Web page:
Why Delta and Lufthansa Want to ‘Control the Information’ and What They’re Doing About It

Airlines want:

  • Lower costs to distribute their tickets
  • Greater flexibility in how their fares are displayed — especially the ability to upsell unbundled products through whatever channels are distributing their fares.

Delta is limiting the sites that can display its fares. Lufthansa has declared that all ‘indirect channels’ (like travel agents, online booking websites) have to pass on a 16 euro fee for their tickets.

While these two moves are being lumped together (the New York Times covers them together today HT: Joel G.), they’re actually quite different.

Delta Tries to Control the Information

Delta takes the view that they do not merely get to choose who can sell their product, but even who can display information about their operations.

“Delta reserves the right to determine who it does business with and where and how its content is displayed”

That’s a step to far in my view — factual information about what aircraft Delta is flying between which cities and at what time is hardly something they can protect, even if they do not have to provide it.

It should come as no surprise from Delta though, as they forced Expertflyer to remove all references to the airline and they blocked Award Wallet from helping members track their SkyMiles (though there’s a workaround). Delta has deep pockets for lawyers.

Lufthansa Wants to Control How its Information is Sold

Lufthansa’s move is more about the ‘New Distribution Capability’ that’s meant to change the way airfare products are sold.

They want to raise the price for bookings through global distribution systems so that (1) consumers book direct which is cheaper to them, and lets them sell the way they want, and (2) these systems are pressured into changing the way that distribution occurs.

The 16 euro fee appears in the fares that travel agencies have access to whenever they’re booking through one of the global distribution systems. Their fares only appear without this fee when booking direct with Lufthansa. That makes Lufthansa tickets appear more expensive than competitors’. It should mean fewer Lufthansa tickets sold through these channels. And that’s a big deal because the vast majority of Lufthansa tickets are sold through ‘indirect’ channels such as this.

The fee can be avoided by booking United fares for travel on Lufthansa. A United ticket, which may require booking the first transatlantic flight as a United codeshare, would price without this fee. I generally suggest avoiding codeshares and wouldn’t book one for a 16 euro savings.

Lufthansa’s Move Will Be Costly — to Lufthansa

This is far worse for Lufthansa than last year’s tiff between American and Orbitz where American flights were not shown on the online travel booking site. Orbitz is just one site. Lufthansa’s fares now show up as more expensive on all sites other than their own and their joint venture partners’.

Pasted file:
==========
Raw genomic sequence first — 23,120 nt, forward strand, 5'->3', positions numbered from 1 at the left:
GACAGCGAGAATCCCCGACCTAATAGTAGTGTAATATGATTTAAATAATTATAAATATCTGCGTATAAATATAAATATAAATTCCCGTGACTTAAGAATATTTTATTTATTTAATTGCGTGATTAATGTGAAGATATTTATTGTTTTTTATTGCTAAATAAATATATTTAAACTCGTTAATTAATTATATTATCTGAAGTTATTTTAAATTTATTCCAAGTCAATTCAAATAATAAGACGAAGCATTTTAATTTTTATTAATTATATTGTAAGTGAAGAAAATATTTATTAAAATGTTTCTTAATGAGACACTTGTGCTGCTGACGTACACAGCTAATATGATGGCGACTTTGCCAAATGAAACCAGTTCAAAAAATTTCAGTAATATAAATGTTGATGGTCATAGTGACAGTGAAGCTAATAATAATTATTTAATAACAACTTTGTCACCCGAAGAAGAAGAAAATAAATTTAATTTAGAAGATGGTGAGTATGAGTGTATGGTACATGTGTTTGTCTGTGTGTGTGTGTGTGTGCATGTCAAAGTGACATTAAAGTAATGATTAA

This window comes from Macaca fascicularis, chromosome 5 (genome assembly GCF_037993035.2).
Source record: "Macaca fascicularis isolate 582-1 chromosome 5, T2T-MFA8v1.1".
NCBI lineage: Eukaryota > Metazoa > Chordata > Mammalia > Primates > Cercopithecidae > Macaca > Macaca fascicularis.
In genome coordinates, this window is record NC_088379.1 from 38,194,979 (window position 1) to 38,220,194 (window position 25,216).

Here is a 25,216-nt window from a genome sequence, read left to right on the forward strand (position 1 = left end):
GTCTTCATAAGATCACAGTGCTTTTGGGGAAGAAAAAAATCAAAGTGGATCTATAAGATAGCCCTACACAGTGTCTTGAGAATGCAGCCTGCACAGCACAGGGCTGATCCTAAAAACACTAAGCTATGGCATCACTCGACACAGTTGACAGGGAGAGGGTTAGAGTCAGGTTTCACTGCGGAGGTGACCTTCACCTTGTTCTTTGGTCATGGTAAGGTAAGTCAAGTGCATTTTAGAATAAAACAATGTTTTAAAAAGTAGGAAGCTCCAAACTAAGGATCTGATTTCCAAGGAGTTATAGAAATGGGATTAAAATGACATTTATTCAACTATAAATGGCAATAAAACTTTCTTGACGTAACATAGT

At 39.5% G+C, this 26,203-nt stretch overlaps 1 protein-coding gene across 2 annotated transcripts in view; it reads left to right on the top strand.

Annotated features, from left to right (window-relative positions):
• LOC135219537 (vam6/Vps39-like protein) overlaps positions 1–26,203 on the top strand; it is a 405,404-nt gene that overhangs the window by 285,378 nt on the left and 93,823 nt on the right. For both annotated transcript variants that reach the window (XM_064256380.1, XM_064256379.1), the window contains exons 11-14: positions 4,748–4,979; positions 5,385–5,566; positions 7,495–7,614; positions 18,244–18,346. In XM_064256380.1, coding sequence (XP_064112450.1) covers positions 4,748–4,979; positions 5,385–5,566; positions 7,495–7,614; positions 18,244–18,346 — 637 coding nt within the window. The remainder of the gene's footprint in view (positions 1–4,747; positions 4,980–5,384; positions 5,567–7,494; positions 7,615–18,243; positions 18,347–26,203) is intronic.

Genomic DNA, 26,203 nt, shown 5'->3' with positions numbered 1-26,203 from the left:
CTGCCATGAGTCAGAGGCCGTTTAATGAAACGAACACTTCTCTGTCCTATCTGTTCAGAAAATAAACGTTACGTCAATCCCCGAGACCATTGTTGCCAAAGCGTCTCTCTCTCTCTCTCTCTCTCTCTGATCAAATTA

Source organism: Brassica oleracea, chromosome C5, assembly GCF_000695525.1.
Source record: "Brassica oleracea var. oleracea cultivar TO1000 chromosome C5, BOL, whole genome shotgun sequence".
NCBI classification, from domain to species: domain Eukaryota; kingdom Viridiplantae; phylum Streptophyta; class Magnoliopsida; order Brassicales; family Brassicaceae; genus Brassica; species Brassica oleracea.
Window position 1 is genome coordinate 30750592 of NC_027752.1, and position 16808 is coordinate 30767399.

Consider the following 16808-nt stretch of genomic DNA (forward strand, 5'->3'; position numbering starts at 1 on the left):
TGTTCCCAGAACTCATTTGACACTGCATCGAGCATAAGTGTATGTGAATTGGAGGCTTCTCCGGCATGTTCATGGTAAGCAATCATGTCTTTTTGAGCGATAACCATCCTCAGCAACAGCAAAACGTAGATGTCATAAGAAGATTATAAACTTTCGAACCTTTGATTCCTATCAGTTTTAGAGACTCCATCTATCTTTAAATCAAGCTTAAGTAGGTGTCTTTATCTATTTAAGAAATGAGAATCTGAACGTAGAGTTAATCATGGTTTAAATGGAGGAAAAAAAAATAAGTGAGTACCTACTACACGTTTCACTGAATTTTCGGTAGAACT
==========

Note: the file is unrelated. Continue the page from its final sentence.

In addition, since Lufthansa hasn’t actually negotiated new agreements allowing for these fares with the global distribution systems, they’ve simply let existing agreements which require those systems to have access to Lufthansa’s lowest fares lapse, the airline is likely to see higher charges for each booking as well.

Consumers Will Be Mostly Unaffected

Consumers indifferent to airline will continue to book the cheapest option, which will simply be an airline other than Lufthansa. And there will be options to book Lufthansa without the 16 euro fee, as noted above (codeshares).

There’s a parade of horribles presented for consumers. They’ll have to shop on more than one site.

“Consumers are going to go to the price-comparison sites and thinking they’re comparing prices, but they’re not,” said Fiona Scott Morton, an economics professor at Yale, who conducted a study for the Travel Technology Association, a trade group representing air travel sites, asserting that the airlines hurt competition when they cut independent distributors out of the loop.

… “Imagine a world where you have to download six or seven apps just to book a flight,” he said. “It’s already hard enough.”

Of course, consumers already shop on multiple sites for a single trip.

This Is a War Between Agencies and Distribution Platforms and Airlines

Each online travel agency, of course, wants consumers to buy from them. Because even though they don’t make much money on the sale of an airline ticket (long gone are the days of 10% agency commissions!) consumers tend to settle on air first and that gives the site the opportunity to sell hotels and other ground activities which have much better margins — even though hotel commissions for large online travel agencies have fallen compared to five years ago, the major chain hotels still pay 15% – 20% for the booking.

These agencies will either have to adopt new booking technologies to work directly with Lufthansa, or risk losing out on business they’d sell their customers if those customers had booked through them rather than booking direct with Lufthansa where those flights will be cheaper.